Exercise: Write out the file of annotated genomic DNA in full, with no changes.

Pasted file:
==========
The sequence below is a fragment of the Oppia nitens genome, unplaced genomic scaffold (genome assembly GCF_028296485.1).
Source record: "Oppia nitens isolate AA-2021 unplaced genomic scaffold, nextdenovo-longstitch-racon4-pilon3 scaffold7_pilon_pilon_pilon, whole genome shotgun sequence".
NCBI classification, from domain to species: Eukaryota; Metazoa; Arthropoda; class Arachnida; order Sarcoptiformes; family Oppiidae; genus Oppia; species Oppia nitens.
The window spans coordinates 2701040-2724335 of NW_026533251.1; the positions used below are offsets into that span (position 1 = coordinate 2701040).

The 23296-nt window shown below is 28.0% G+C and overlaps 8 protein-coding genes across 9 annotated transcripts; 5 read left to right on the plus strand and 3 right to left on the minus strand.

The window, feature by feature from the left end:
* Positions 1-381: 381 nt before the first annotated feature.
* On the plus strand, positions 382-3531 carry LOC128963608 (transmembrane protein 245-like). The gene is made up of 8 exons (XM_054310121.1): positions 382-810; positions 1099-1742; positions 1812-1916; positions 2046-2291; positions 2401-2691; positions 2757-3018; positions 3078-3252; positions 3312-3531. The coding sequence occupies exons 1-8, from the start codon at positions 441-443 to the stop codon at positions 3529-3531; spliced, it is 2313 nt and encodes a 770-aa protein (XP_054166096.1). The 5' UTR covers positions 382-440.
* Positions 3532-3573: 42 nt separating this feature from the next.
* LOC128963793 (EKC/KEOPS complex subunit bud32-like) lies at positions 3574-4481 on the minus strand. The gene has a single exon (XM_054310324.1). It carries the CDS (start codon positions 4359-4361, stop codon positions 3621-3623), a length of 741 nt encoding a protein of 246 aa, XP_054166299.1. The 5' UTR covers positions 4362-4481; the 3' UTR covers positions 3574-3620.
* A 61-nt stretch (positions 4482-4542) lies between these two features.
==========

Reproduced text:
The sequence below is a fragment of the Oppia nitens genome, unplaced genomic scaffold (genome assembly GCF_028296485.1).
Source record: "Oppia nitens isolate AA-2021 unplaced genomic scaffold, nextdenovo-longstitch-racon4-pilon3 scaffold7_pilon_pilon_pilon, whole genome shotgun sequence".
NCBI classification, from domain to species: Eukaryota; Metazoa; Arthropoda; class Arachnida; order Sarcoptiformes; family Oppiidae; genus Oppia; species Oppia nitens.
The window spans coordinates 2701040-2724335 of NW_026533251.1; the positions used below are offsets into that span (position 1 = coordinate 2701040).

The 23296-nt window shown below is 28.0% G+C and overlaps 8 protein-coding genes across 9 annotated transcripts; 5 read left to right on the plus strand and 3 right to left on the minus strand.

The window, feature by feature from the left end:
* Positions 1-381: 381 nt before the first annotated feature.
* On the plus strand, positions 382-3531 carry LOC128963608 (transmembrane protein 245-like). The gene is made up of 8 exons (XM_054310121.1): positions 382-810; positions 1099-1742; positions 1812-1916; positions 2046-2291; positions 2401-2691; positions 2757-3018; positions 3078-3252; positions 3312-3531. The coding sequence occupies exons 1-8, from the start codon at positions 441-443 to the stop codon at positions 3529-3531; spliced, it is 2313 nt and encodes a 770-aa protein (XP_054166096.1). The 5' UTR covers positions 382-440.
* Positions 3532-3573: 42 nt separating this feature from the next.
* LOC128963793 (EKC/KEOPS complex subunit bud32-like) lies at positions 3574-4481 on the minus strand. The gene has a single exon (XM_054310324.1). It carries the CDS (start codon positions 4359-4361, stop codon positions 3621-3623), a length of 741 nt encoding a protein of 246 aa, XP_054166299.1. The 5' UTR covers positions 4362-4481; the 3' UTR covers positions 3574-3620.
* A 61-nt stretch (positions 4482-4542) lies between these two features.